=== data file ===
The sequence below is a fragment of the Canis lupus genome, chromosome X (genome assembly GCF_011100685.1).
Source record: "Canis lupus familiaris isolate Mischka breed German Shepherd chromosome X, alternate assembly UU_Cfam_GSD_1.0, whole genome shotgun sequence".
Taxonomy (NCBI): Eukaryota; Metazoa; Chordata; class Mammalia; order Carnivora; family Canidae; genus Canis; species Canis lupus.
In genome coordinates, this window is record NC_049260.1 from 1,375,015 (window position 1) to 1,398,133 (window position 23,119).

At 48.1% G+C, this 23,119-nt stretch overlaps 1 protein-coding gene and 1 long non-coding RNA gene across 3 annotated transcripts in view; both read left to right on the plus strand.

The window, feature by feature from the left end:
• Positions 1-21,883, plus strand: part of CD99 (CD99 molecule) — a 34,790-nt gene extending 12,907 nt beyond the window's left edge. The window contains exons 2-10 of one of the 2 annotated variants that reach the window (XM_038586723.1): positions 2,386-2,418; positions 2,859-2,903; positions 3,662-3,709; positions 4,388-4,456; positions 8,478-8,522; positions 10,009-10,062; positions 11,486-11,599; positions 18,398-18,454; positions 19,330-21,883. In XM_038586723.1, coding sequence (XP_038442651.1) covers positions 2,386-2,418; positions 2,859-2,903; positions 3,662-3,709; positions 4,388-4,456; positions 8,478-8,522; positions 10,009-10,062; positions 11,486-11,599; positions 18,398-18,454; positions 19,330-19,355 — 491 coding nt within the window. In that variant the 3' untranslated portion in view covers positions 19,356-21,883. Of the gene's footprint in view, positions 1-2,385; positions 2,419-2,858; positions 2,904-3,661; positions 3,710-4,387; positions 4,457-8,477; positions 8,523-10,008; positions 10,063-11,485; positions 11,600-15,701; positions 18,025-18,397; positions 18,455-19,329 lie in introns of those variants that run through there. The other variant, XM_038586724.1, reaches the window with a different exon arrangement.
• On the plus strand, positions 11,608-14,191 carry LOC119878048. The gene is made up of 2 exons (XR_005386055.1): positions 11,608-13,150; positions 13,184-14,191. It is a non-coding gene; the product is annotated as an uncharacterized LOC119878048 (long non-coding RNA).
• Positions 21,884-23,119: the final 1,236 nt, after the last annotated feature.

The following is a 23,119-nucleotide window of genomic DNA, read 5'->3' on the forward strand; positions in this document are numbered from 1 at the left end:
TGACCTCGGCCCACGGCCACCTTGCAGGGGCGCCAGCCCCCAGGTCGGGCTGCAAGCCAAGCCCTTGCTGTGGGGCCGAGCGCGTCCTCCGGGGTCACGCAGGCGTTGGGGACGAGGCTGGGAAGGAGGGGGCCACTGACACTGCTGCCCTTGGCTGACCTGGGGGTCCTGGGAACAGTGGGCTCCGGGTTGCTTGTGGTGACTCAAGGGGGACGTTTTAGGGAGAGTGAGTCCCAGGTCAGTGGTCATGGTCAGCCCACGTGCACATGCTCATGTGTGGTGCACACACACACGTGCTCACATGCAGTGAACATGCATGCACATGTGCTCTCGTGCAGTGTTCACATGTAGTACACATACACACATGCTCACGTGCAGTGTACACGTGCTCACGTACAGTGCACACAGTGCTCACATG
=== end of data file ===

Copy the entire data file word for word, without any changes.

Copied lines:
The sequence below is a fragment of the Canis lupus genome, chromosome X (genome assembly GCF_011100685.1).
Source record: "Canis lupus familiaris isolate Mischka breed German Shepherd chromosome X, alternate assembly UU_Cfam_GSD_1.0, whole genome shotgun sequence".
Taxonomy (NCBI): Eukaryota; Metazoa; Chordata; class Mammalia; order Carnivora; family Canidae; genus Canis; species Canis lupus.
In genome coordinates, this window is record NC_049260.1 from 1,375,015 (window position 1) to 1,398,133 (window position 23,119).

At 48.1% G+C, this 23,119-nt stretch overlaps 1 protein-coding gene and 1 long non-coding RNA gene across 3 annotated transcripts in view; both read left to right on the plus strand.

The window, feature by feature from the left end:
• Positions 1-21,883, plus strand: part of CD99 (CD99 molecule) — a 34,790-nt gene extending 12,907 nt beyond the window's left edge. The window contains exons 2-10 of one of the 2 annotated variants that reach the window (XM_038586723.1): positions 2,386-2,418; positions 2,859-2,903; positions 3,662-3,709; positions 4,388-4,456; positions 8,478-8,522; positions 10,009-10,062; positions 11,486-11,599; positions 18,398-18,454; positions 19,330-21,883. In XM_038586723.1, coding sequence (XP_038442651.1) covers positions 2,386-2,418; positions 2,859-2,903; positions 3,662-3,709; positions 4,388-4,456; positions 8,478-8,522; positions 10,009-10,062; positions 11,486-11,599; positions 18,398-18,454; positions 19,330-19,355 — 491 coding nt within the window. In that variant the 3' untranslated portion in view covers positions 19,356-21,883. Of the gene's footprint in view, positions 1-2,385; positions 2,419-2,858; positions 2,904-3,661; positions 3,710-4,387; positions 4,457-8,477; positions 8,523-10,008; positions 10,063-11,485; positions 11,600-15,701; positions 18,025-18,397; positions 18,455-19,329 lie in introns of those variants that run through there. The other variant, XM_038586724.1, reaches the window with a different exon arrangement.
• On the plus strand, positions 11,608-14,191 carry LOC119878048. The gene is made up of 2 exons (XR_005386055.1): positions 11,608-13,150; positions 13,184-14,191. It is a non-coding gene; the product is annotated as an uncharacterized LOC119878048 (long non-coding RNA).
• Positions 21,884-23,119: the final 1,236 nt, after the last annotated feature.

The following is a 23,119-nucleotide window of genomic DNA, read 5'->3' on the forward strand; positions in this document are numbered from 1 at the left end:
TGACCTCGGCCCACGGCCACCTTGCAGGGGCGCCAGCCCCCAGGTCGGGCTGCAAGCCAAGCCCTTGCTGTGGGGCCGAGCGCGTCCTCCGGGGTCACGCAGGCGTTGGGGACGAGGCTGGGAAGGAGGGGGCCACTGACACTGCTGCCCTTGGCTGACCTGGGGGTCCTGGGAACAGTGGGCTCCGGGTTGCTTGTGGTGACTCAAGGGGGACGTTTTAGGGAGAGTGAGTCCCAGGTCAGTGGTCATGGTCAGCCCACGTGCACATGCTCATGTGTGGTGCACACACACACGTGCTCACATGCAGTGAACATGCATGCACATGTGCTCTCGTGCAGTGTTCACATGTAGTACACATACACACATGCTCACGTGCAGTGTACACGTGCTCACGTACAGTGCACACAGTGCTCACATG